Robots & executive bonuses may have (already) taken your job

Peter Jones Social Systems Design, Strategic Foresight

From AP and reposted everywhere:  Recession and technology killing off middle-class jobs Entire employment categories are beginning to disappear faster than labor economists had believed as computer software, robots and other devices become more sophisticated and powerful — and millions of more jobs will follow suit  Five years after the start of the Great Recession, the toll is terrifyingly clear: Millions of middle-class jobs have been lost in developed countries the world over.The situation is even worse than it appears. Most of the jobs will never return, and millions more are likely to vanish as well, say experts who study the labor market. What’s more, these jobs aren’t just being lost to China and other developing countries and they aren’t just factory work. Increasingly, jobs are disappearing in the service sector, home to two-thirds of all workers. They are being obliterated by technology. Year after year, the software that runs computers and an array of other machines and devices becomes more sophisticated and powerful, and capable of doing more efficiently tasks that humans have always done. For decades, science fiction …

Designing for Healthy Communities

Peter Jones Design for Care, Social Systems Design

Futures of Healthcare Service Innovation I’m at the Medlove 2012 event in Berlin, next week Friday Nov 23 – for a day of conference presentations and design concepts in healthcare UX and service design. A practitioner’s conference, Medlove is organized as one of the series of European design and UX meetings.  Design for Care is in editing and not yet on the shelves, so I’ll be presenting a central idea of the book: Our personal health is only as good as the resilience and care in our communities. Healthy future living depends on our co-creating beneficent conditions for well-being.  Traditional and complementary healthcare practices are intimately a part of the new community model. Health 2.0 has been captured by the imagination of Health IT, H2.0 startups, app builders. However, there’s a real world limit to the impact of any IT. The Internet will not help you if you’re actually sick or depressed. People in your actual social worlds have the ability to touch and express care. People and their shares inside software apps have a quite limited range really. Current …

ISSS 2012: Systemic Design Languages

Peter Jones Social Systems Design, Systemic Design

I recently returned from San Jose where I participated in a deeply engaging ISSS 2012, the annual meeting of the International Society for the Systems Sciences organized by outgoing president (and Toronto colleague) David Ing to great effect. Although ISSS is the legacy of the original Society for General Systems Research, it must be credited for moving beyond the conventional scholarly conference formula while keeping its learned society credibility. They continue to adapt to the purposes of effective systems research, deepening learning and practice, and having societal influence. At ISSS, publishing and talks extend the foundation of systems theory and share new applications. The purpose of presenting is more community development, not for credentialing a reference. I presented a short paper and a “Systems Basics” lecture. The short paper was quickly written to capture and share our learning from this year’s Systemic Design course which I teach in OCADU’s Strategic Foresight and Innovation MDes program. Professor Jeremy Bowes, who teaches the Understanding Systems course in our two-part course block, collaborated on the presentation. Toward the Integration of Visual Languages for …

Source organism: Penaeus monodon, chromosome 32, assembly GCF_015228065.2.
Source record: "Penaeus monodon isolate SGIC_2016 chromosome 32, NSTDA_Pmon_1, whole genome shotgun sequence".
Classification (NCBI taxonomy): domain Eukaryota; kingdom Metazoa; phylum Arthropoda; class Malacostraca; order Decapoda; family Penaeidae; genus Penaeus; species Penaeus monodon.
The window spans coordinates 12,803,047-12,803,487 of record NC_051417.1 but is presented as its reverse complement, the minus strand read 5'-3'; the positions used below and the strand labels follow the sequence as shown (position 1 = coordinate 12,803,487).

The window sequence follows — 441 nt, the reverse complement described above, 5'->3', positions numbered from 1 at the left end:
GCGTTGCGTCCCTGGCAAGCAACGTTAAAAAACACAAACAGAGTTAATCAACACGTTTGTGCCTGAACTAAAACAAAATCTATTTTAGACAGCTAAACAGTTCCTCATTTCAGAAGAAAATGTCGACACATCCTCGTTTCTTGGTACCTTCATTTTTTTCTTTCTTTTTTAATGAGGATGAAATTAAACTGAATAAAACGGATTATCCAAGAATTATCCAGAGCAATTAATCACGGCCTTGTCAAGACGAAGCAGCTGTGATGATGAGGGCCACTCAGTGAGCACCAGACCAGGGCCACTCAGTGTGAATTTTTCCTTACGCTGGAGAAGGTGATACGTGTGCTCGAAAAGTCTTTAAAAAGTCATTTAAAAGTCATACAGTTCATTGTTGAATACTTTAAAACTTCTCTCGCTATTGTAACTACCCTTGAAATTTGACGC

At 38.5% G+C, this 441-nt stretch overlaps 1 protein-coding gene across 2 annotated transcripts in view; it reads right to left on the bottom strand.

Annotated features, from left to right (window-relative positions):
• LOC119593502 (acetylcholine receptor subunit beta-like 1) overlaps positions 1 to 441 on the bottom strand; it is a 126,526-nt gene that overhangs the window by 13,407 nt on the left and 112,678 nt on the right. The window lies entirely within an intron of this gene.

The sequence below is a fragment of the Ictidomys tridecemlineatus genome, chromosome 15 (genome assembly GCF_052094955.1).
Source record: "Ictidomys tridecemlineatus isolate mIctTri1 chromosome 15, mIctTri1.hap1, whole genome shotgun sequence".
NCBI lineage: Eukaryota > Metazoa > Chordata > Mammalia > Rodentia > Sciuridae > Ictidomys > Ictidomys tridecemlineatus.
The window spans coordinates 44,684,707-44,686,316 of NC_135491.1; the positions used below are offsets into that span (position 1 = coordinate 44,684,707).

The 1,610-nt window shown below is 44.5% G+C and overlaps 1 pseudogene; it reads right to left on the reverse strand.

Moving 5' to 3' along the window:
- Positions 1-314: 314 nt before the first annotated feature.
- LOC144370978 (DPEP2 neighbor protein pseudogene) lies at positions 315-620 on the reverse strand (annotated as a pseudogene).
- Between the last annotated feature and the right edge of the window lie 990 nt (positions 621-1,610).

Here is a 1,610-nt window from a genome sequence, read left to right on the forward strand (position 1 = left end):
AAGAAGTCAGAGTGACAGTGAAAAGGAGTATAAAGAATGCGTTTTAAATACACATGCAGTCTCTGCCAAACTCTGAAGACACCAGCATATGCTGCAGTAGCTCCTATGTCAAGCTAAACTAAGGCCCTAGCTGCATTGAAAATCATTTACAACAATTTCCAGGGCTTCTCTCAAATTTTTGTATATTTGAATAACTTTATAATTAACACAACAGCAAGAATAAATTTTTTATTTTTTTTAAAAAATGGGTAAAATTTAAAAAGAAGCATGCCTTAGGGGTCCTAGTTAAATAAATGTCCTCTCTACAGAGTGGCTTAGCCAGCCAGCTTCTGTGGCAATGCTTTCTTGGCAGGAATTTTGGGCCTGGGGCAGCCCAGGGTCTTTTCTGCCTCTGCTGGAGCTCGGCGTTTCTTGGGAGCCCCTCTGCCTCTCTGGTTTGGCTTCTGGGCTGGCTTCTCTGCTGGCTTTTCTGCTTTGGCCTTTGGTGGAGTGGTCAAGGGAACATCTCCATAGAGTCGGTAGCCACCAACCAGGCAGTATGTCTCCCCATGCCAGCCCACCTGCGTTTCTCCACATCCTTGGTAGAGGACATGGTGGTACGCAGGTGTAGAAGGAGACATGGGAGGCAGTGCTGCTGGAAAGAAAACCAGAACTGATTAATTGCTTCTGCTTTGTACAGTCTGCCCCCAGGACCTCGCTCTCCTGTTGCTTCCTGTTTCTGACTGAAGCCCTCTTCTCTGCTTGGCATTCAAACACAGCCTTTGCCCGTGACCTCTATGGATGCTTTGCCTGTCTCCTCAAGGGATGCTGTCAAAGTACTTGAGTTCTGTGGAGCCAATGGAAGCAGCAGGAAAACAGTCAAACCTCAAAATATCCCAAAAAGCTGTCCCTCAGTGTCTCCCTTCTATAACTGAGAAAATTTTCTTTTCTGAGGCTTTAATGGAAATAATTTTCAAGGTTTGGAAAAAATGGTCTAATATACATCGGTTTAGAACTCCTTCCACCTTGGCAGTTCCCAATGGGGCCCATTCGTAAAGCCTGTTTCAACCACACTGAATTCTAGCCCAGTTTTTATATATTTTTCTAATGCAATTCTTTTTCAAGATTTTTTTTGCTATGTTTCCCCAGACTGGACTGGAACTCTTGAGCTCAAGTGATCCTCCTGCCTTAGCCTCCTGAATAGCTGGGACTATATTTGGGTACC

Same As It Ever Was

Peter Jones Dialogic Design, Social Systems Design, Strategic Foresight

We have been in the same global mega-crisis for 50 years now. Two proposals were presented to the Club of Rome in 1969. The board selected the System Dynamics modeling project supported by Jay Forrester’s World Model, with the results published by Meadows, Meadows and Randers in 1972 as The Limits to Growth. The Club of Rome convened March 1 at Smithsonian’s sponsorship for a global symposium and revisited the Limits to Growth. Dennis Meadows spoke and was interviewed by Smithsonian, where he claims we missed our chance to repair the foreseeable: Is it Too Late for Sustainable Development?  When the Club of Rome selected the systemic modeling approach, it perhaps unknowingly placed a strong bet on a technological view of ecological and social systems. There was at the time an optimistic social belief that society would do the right thing, if presented with a sound scientific case. After all, president Nixon supported Earth Day and Americans still generally believed science and education were good forces in society, and not just an organized hippie plot to change suburban lifestyles. However, …